IN BRUGES is a magnificently engaging surprise.

It arrives like a breath of fresh air in the midst of the moviegoing doldrums of late winter.

RAY (COLIN FARRELL) and KEN (BRENDAN GLEESON) are a pair of Irish gangsters that have just pulled off a job in London. Their superior HARRY (RALPH FIENNES) tells them to leave town and to travel to Bruges, Belgium. It’s Christmastime. They are to relax, remain inconspicuous and await further instructions.

Bruges is picturesque but rather quaint. The moody, stylish cinematography brings its antique postcard look to glorious life. But it’s anything but a bustling centre of fast paced excitement.

Ken is resolutely cheerful. Ray is dreadfully bored. He thinks Bruges is a complete hellhole. If he can’t find any decent pubs or attractive women to pick up, then he wants to be out of there as soon as possible.

The awaited phone call finally comes a few days after their arrival. Ray isn’t at the hotel so Ken answers. Harry informs him that he wanted them both to enjoy the holiday season together. Then, to Ken’s immense shock and horror, he tells Ken that his next assignment is to take Ray out.

That’s only the beginning. There are many twists, turns and moral imperatives to follow.

To give you additional plot details would spoil the rest of the fun. Suffice to say that this is a completely original film. It’s brilliantly written and directed by the playwright MARTIN McDONAGH, who makes a most impressive feature length debut. It’s far more gripping and suspenseful than the trailer would indicate. But there are wonderful moments of hilarious humour splashed throughout. You never know exactly where it’s going.

None of these three men are beyond redemption. They may be criminals but there is still a certain amount of good in all of them.

Ray’s hard scrabble, clownish exterior masks a wounded soul who’s doing penance for a deed that he committed. He can never forgive himself and he can’t live with it either. Mr. Farrell’s sweetness and natural charm are used to great effect.

Brendan Gleeson’s Ken is both hysterical and heartbreaking. Ralph Fiennes has an amazing range. He’s known primarily for portraying romantic leads or period antiheroes. Here he plays a contemporary Cockney mob boss to absolute perfection. It’s the kind of role that MICHAEL CAINE would have been cast in thirty five years ago. Harry is the lean hungry wolf to Ray’s vulnerable puppy dog.

But there are limits. Even for Harry.

The handsome and talented JORDAN PRENTICE (JIMMY) is also in the mix. His presence adds much to this fabulous ensemble.

This film is thrillingly audacious in every way imaginable and some that you haven’t even considered yet. For potential patrons actively seeking quality entertainment, this is a thoroughly fulfilling spectacle that you’ll be thinking about days later.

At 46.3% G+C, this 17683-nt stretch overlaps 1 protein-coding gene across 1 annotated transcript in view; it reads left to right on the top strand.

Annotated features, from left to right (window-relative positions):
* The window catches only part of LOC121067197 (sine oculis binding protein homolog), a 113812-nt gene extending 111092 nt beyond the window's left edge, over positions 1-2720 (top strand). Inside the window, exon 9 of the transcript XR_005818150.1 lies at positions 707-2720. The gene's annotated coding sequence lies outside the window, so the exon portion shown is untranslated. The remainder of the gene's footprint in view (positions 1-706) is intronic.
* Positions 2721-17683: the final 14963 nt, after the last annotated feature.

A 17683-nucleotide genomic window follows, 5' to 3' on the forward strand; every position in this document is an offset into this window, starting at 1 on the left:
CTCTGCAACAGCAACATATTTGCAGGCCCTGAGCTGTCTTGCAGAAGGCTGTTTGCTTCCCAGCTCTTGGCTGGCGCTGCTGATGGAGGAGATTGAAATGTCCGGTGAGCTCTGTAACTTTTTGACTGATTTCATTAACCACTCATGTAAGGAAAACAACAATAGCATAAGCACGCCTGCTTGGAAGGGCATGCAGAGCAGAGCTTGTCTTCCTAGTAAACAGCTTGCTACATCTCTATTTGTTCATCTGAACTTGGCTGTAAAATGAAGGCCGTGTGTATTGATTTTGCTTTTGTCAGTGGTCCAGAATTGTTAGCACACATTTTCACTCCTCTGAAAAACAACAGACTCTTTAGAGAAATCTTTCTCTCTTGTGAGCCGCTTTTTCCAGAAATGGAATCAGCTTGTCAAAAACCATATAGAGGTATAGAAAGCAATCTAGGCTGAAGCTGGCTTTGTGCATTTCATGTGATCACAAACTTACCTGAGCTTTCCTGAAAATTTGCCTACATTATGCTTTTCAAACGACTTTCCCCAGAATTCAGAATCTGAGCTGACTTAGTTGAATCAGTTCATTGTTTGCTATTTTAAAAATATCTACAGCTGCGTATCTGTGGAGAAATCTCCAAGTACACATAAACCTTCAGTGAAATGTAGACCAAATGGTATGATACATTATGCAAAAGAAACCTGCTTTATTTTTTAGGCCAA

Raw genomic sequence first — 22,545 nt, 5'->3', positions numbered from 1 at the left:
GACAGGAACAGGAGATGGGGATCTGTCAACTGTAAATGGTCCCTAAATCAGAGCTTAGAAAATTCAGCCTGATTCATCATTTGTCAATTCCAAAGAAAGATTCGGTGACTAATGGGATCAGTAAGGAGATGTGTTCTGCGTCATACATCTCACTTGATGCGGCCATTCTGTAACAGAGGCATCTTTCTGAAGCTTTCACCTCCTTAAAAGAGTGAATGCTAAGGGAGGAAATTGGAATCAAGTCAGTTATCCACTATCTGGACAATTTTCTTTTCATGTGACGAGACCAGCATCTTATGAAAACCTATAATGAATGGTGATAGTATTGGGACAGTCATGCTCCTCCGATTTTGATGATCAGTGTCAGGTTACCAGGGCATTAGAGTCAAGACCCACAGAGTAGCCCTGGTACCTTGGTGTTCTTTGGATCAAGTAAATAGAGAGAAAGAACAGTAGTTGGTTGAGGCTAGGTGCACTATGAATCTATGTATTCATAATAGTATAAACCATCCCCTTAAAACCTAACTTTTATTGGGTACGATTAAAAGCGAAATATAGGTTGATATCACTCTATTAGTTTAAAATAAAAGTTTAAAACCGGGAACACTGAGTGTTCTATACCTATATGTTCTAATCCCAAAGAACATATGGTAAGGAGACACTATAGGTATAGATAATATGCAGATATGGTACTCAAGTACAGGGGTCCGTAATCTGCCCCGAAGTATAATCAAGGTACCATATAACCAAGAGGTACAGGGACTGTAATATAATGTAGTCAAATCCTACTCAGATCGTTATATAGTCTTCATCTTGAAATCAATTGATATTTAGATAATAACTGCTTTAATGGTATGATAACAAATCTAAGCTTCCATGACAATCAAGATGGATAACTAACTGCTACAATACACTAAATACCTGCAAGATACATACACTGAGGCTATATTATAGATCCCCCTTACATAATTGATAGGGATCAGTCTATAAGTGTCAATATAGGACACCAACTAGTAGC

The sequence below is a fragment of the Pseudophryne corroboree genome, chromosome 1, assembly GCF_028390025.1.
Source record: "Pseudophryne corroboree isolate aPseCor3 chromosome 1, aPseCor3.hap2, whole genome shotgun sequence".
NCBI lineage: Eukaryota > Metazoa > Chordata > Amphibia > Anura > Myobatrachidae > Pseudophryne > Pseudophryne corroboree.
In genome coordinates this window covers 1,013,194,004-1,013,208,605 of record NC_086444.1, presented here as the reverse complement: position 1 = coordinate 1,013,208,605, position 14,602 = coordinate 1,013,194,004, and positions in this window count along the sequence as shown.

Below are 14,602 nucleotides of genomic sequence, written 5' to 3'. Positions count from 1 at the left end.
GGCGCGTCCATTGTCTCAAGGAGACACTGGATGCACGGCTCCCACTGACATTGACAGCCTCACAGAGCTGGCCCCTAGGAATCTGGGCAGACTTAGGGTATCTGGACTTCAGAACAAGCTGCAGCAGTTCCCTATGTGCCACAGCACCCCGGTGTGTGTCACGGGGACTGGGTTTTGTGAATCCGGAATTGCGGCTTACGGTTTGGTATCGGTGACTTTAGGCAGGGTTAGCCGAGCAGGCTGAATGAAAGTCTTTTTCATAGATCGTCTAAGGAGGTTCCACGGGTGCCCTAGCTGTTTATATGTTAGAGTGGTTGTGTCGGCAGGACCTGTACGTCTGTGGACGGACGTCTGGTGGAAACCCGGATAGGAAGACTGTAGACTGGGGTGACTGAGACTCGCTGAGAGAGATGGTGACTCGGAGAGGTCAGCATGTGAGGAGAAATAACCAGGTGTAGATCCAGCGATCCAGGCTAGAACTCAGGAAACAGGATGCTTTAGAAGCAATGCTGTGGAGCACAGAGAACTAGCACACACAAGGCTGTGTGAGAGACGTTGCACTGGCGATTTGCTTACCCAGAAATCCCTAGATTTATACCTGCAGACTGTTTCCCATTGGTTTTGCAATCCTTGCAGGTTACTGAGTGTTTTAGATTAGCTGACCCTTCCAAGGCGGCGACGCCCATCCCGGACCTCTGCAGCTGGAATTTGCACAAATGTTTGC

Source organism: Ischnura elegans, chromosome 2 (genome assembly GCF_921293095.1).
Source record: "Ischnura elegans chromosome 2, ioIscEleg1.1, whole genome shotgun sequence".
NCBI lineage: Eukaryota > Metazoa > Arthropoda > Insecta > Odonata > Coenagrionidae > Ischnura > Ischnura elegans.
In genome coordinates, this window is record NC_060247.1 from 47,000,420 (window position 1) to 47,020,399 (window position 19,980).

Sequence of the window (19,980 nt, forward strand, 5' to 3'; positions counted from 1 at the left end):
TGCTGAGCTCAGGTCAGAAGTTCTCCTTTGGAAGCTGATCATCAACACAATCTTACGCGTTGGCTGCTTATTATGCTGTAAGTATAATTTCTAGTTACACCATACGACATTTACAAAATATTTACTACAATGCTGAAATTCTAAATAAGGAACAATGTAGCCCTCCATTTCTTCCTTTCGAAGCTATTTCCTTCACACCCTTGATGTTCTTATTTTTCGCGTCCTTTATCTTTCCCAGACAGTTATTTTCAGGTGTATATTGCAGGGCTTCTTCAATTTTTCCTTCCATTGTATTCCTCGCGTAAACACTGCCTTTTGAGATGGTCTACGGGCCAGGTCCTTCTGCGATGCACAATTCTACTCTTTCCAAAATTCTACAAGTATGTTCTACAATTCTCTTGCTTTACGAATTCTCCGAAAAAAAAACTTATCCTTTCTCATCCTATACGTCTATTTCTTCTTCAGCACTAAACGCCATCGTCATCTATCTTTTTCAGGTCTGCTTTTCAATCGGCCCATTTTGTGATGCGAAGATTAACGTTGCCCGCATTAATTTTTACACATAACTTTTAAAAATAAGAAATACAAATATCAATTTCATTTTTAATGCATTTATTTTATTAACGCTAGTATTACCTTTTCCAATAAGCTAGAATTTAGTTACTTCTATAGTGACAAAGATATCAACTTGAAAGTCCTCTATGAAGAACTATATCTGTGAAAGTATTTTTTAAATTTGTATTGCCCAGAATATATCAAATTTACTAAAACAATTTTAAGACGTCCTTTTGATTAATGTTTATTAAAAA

Though still early in the cinematic calendar, it’s guaranteed to be remembered at year’s end.

2 Responses to “IN BRUGES ****”

  1. This is one of the better movies of the year so far, though I don’t think I was quite as enthusiastic about it as you were and I’m not sure how long it will stick with me. It was quite entertaining and the performances were great and it looked nice, but it started to lose my interest a bit in the middle. It picked up in the end again though.

    Colin Farrell is terrific in slightly comic roles. I like him much better this way than as the brooding hero type…though he was great in The New World. I guess I just hated Miami Vice. Anyway, he made a great pair with Brendan Gleeson. I also enjoyed the unhinged Ralph Fiennes.

    All in all, a nice review of a good movie.

  2. Miranda Wilding Says:

    Thank you so much for the compliment, Craig. You’re very sweet and I do appreciate that greatly. You do have wonderful taste as well.

    At this point, this is the only 2008 release that I’ve seen that I’ve currently reviewed. (Another’s coming.)

    I found this to be intriguing and fresh. It’s laugh out loud funny, wistful, loaded with suspense, extremely well acted, brilliantly written, masterfully directed – and you never know what direction it’s going to go in next. You don’t often see tragic events and comedic ones blended together so skillfully and to such great effect. The best and the most quintessential example is THE APARTMENT. IN BRUGES isn’t quite on that level but it still delivers the goods.

    That ending really came out of nowhere as well. But I found it to be very effective. Given the circumstances, how else could it possibly have ended?

    I’ve seen Colin Farrell in little else. He did a cameo in Veronica Guerin and I liked him a lot in Ask The Dust. (Much more than the movie itself, actually.) I’m really shocked at what an accomplished talent he is. His personal life seems to have overshadowed his career, which is a real shame. He has tremendous soul and he can take it to the wall. Great things will happen for him if he can soldier the slings and arrows of outrageous fortune. The industry needs him. I hope that he keeps working.

    Brendan Gleeson is simply wonderful. Any film goes up in my estimation simply from his presence alone. He was hysterical in Breakfast On Pluto. The man is a treasure.

    We had a very memorable year for film in 2007. There may be hope of a new golden age of cinema if we have movies this excellent being released this early.

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